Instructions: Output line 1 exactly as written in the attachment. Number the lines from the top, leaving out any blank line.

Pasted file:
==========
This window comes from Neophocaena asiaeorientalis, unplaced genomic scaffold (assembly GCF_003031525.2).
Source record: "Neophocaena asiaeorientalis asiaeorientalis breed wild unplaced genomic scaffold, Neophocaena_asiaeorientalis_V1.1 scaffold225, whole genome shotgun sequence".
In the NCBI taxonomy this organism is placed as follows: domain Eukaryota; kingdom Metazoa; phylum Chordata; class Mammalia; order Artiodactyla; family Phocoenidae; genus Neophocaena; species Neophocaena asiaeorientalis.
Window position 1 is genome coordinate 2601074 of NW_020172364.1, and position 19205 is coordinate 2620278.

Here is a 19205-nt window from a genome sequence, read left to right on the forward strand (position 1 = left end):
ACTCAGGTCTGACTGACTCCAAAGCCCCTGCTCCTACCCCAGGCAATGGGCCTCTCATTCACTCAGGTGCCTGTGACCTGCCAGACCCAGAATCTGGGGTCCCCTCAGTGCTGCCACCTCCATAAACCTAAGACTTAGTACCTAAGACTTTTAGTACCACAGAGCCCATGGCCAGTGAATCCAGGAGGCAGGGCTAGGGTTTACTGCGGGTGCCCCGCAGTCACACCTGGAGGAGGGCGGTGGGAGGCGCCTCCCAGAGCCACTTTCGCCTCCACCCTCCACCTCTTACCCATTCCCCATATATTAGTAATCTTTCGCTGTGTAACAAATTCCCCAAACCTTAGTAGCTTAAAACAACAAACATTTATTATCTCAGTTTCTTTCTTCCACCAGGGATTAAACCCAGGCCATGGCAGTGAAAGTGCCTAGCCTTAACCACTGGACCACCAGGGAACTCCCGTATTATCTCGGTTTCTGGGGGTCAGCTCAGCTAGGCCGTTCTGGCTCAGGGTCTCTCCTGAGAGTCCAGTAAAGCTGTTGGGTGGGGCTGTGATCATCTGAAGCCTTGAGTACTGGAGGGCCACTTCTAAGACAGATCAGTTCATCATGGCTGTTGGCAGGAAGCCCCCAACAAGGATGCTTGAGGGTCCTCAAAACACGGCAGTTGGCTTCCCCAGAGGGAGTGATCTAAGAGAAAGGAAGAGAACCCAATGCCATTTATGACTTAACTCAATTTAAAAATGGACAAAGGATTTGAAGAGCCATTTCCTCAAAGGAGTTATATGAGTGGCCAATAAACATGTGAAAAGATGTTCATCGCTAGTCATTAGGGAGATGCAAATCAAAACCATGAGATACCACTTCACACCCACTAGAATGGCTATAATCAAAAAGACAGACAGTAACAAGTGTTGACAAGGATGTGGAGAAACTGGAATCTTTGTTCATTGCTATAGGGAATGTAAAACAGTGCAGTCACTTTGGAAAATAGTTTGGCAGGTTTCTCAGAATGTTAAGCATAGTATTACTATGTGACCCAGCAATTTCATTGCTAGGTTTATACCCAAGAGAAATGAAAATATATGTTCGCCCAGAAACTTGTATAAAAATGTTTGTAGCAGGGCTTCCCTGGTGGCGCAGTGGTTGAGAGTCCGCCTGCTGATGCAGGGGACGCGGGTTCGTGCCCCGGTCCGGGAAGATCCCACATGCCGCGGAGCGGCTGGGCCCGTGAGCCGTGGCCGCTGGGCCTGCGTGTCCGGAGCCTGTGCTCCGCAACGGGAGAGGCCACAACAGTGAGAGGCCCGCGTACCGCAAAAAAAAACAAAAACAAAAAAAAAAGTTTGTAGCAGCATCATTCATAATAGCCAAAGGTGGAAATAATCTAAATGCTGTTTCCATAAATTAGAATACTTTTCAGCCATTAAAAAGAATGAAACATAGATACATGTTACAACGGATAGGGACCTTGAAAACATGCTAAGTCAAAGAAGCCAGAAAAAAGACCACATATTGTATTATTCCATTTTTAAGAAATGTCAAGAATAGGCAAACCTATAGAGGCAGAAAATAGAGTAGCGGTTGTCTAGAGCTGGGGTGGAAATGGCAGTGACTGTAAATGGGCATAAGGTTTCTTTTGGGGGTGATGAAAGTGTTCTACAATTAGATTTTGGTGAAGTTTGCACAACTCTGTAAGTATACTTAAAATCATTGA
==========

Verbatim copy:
This window comes from Neophocaena asiaeorientalis, unplaced genomic scaffold (assembly GCF_003031525.2).